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Spencer Tracy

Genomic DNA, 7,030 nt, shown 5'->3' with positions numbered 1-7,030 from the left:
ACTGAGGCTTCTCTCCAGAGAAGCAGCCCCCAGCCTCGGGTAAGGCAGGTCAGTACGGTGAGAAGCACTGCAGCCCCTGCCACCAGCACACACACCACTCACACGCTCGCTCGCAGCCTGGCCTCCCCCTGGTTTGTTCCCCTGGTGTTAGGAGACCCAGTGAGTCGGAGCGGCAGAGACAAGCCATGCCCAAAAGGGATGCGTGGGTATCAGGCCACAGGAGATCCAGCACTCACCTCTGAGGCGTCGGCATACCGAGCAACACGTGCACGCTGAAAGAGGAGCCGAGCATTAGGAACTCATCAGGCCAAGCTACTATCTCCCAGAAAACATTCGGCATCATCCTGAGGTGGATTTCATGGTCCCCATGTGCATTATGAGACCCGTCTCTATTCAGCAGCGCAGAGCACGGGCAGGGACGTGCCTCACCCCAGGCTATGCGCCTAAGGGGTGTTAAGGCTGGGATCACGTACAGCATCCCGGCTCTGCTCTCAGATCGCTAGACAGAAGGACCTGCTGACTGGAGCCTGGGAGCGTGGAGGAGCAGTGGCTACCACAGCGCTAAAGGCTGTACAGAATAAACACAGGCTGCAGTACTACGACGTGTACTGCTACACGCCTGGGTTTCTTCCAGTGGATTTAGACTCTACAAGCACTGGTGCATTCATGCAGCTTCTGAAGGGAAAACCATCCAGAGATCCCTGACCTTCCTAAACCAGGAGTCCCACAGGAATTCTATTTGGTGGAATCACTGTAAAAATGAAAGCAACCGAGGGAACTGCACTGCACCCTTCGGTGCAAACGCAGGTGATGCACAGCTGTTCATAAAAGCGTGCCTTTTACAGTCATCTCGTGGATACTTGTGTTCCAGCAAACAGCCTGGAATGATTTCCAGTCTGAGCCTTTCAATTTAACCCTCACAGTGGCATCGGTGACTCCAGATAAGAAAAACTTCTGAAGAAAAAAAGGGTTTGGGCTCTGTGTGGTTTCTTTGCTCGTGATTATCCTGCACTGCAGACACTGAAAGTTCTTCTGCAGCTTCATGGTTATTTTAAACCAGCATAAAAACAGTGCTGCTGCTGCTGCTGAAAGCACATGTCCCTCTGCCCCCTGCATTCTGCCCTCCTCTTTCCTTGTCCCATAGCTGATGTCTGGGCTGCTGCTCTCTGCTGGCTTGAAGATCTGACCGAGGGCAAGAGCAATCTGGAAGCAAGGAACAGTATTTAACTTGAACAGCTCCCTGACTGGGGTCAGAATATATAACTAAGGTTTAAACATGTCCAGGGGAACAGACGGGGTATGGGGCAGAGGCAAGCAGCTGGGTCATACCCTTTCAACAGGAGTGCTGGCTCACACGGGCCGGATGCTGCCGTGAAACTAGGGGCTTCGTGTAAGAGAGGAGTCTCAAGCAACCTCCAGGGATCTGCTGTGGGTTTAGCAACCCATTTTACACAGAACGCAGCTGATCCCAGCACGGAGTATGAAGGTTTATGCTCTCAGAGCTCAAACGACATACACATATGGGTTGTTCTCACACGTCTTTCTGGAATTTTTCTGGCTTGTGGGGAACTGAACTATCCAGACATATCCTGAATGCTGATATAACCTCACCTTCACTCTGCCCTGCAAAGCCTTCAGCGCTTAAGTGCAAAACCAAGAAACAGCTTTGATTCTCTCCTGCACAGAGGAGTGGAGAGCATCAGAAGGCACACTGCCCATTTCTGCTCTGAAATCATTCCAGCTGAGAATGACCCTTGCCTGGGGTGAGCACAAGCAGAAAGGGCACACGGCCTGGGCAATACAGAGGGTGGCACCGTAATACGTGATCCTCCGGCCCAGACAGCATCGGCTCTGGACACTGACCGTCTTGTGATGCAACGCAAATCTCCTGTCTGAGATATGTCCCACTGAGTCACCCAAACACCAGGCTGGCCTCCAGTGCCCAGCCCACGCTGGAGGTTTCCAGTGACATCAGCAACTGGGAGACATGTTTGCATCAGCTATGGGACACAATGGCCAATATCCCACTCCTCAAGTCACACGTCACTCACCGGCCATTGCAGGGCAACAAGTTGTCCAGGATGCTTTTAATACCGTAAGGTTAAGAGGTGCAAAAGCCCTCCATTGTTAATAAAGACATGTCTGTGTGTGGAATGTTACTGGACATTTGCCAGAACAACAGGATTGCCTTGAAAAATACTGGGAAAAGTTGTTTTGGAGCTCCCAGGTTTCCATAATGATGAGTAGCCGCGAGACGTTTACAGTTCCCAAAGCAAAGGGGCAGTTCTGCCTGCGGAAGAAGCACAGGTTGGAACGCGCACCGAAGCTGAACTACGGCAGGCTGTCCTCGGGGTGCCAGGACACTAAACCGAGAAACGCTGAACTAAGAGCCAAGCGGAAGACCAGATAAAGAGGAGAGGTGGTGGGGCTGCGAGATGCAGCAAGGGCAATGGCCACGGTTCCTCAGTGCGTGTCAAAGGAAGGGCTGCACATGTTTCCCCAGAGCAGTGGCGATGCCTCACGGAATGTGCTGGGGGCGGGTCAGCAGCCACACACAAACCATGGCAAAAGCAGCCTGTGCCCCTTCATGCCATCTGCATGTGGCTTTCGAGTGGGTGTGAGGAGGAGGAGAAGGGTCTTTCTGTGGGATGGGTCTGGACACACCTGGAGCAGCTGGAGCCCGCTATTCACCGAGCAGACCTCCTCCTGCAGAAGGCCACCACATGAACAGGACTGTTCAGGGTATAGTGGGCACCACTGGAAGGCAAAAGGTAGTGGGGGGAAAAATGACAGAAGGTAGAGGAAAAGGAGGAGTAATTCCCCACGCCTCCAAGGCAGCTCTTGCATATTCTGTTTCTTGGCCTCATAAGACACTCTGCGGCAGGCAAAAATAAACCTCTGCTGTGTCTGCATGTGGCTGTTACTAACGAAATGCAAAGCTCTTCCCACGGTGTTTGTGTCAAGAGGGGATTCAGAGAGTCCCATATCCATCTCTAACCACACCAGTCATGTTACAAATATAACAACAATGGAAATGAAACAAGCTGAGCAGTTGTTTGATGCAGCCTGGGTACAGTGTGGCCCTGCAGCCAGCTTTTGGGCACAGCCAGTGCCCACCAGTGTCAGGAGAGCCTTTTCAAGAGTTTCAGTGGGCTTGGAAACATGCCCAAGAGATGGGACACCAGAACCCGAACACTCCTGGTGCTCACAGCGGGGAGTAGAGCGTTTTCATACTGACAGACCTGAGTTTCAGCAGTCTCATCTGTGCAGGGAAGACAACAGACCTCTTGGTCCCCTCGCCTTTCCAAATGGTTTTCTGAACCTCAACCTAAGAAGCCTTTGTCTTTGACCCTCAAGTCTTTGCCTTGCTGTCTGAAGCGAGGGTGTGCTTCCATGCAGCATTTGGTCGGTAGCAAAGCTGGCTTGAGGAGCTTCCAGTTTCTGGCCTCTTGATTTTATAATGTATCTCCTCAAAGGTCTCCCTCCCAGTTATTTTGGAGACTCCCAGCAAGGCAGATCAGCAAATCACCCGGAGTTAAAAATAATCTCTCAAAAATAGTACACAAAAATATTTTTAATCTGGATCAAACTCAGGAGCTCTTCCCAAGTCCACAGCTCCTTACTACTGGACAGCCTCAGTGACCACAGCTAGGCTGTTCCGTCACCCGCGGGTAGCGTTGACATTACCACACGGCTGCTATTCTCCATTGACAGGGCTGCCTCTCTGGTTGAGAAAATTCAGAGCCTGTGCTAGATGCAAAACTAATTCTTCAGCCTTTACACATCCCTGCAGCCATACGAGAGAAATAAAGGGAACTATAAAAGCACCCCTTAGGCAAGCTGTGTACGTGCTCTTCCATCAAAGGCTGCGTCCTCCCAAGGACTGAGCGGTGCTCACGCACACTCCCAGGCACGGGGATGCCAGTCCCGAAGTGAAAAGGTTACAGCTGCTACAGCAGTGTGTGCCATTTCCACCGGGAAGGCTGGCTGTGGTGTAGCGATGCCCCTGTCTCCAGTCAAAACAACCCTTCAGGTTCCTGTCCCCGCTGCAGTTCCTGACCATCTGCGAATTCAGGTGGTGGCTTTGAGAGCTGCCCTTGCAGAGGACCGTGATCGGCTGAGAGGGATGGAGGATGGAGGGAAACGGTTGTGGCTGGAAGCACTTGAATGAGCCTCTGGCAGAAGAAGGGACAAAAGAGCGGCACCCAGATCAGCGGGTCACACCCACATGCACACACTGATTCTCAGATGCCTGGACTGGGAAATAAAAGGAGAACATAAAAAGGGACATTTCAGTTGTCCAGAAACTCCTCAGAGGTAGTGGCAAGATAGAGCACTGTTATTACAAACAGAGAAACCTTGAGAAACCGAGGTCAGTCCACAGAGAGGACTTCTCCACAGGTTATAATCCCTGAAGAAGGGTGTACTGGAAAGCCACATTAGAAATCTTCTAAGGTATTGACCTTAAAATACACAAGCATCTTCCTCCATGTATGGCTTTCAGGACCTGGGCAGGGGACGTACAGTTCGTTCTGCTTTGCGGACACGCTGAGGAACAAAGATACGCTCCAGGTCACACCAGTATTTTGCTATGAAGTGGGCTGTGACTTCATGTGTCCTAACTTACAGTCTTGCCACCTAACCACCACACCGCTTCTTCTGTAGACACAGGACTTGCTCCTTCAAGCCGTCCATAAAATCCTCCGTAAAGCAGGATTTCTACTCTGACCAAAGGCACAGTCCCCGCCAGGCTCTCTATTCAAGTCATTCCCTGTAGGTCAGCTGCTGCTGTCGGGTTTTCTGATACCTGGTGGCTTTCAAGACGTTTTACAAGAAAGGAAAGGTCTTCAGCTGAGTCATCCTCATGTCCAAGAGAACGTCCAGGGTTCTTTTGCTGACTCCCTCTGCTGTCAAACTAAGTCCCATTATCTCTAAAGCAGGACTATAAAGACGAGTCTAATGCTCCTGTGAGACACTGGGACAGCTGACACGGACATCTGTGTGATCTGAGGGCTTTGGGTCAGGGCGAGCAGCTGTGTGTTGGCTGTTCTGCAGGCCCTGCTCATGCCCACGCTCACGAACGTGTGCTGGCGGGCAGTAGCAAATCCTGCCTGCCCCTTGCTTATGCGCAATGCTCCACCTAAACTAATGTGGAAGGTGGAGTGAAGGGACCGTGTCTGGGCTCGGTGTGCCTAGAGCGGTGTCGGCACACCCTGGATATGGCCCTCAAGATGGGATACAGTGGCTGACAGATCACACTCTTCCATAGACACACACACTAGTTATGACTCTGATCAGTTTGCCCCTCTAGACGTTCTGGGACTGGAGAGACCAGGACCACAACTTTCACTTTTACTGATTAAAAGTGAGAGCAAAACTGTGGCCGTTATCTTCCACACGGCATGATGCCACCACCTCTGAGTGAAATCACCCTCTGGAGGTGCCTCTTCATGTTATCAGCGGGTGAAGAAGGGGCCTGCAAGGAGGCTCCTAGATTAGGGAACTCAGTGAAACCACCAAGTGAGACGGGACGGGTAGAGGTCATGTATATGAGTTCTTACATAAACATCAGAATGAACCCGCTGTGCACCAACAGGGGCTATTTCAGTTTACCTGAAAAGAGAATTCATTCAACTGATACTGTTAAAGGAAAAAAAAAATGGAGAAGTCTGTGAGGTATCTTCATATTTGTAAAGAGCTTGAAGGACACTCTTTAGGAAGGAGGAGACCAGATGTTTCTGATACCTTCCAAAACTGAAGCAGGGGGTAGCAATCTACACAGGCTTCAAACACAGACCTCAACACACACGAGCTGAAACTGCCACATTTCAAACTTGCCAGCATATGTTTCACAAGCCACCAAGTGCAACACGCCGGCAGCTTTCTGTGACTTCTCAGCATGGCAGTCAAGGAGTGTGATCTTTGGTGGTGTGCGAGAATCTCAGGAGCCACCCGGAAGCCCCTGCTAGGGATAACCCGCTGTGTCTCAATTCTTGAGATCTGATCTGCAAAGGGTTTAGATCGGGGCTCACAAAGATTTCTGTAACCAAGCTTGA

Spencer Bonaventure Tracy (April 5, 1900 – June 10, 1967) was an American actor, known for his natural performing style and versatility. One of the major stars of Hollywood's Golden Age, Tracy won two consecutive Academy Awards for Best Actor from nine nominations. Tracy first discovered his talent for acting while attending Ripon College, and he later received a scholarship for the American Academy of Dramatic Arts. He spent seven years in the theatre, working in a succession of stock companies and intermittently on Broadway. His breakthrough came in 1930, when his lead performance in The Last Mile caught the attention of Hollywood. After a successful film debut in John Ford's Up the River in which he starred (and which also featured Humphrey Bogart), he was signed to a contract with Fox Film Corporation. Tracy's five years with Fox featured one acting tour de force after another that were usually ignored at the box office, and he remained largely unknown to audiences after 25 films, almost all of them starring him as the leading man. None of them were hits, although his performance in The Power and the Glory (1933) was praised at the time. In 1935, he joined Metro-Goldwyn-Mayer, at the time Hollywood's most prestigious studio. His career flourished from Fury (1936) onwards, and in 1937 and 1938 he won consecutive Oscars for Captains Courageous and Boys Town. He made three box-office successes supporting Clark Gable, the studio's most prominent leading man, so that by the early 1940s Tracy was one of the studio's top stars. In 1942, he appeared with Katharine Hepburn in Woman of the Year, beginning another partnership, which led to nine movies over 25 years. Tracy left MGM in 1955, and continued to work regularly as a freelance star, despite an increasing weariness as he aged. His personal life was troubled, with a lifelong struggle against severe alcoholism and guilt over his son's deafness. Tracy became estranged from his wife in the 1930s, but the couple never divorced; he conducted a long-term relationship with Katharine Hepburn in private. Towards the end of his life, Tracy worked almost exclusively for director Stanley Kramer. It was for Kramer that he made his last film, Guess Who's Coming to Dinner (1967), completed just 17 days before he died. During his career, Tracy appeared in 75 films and developed a reputation among his peers as one of the screen's greatest actors. In 1999, the American Film Institute ranked Tracy as the 9th greatest male star of Classic Hollywood Cinema.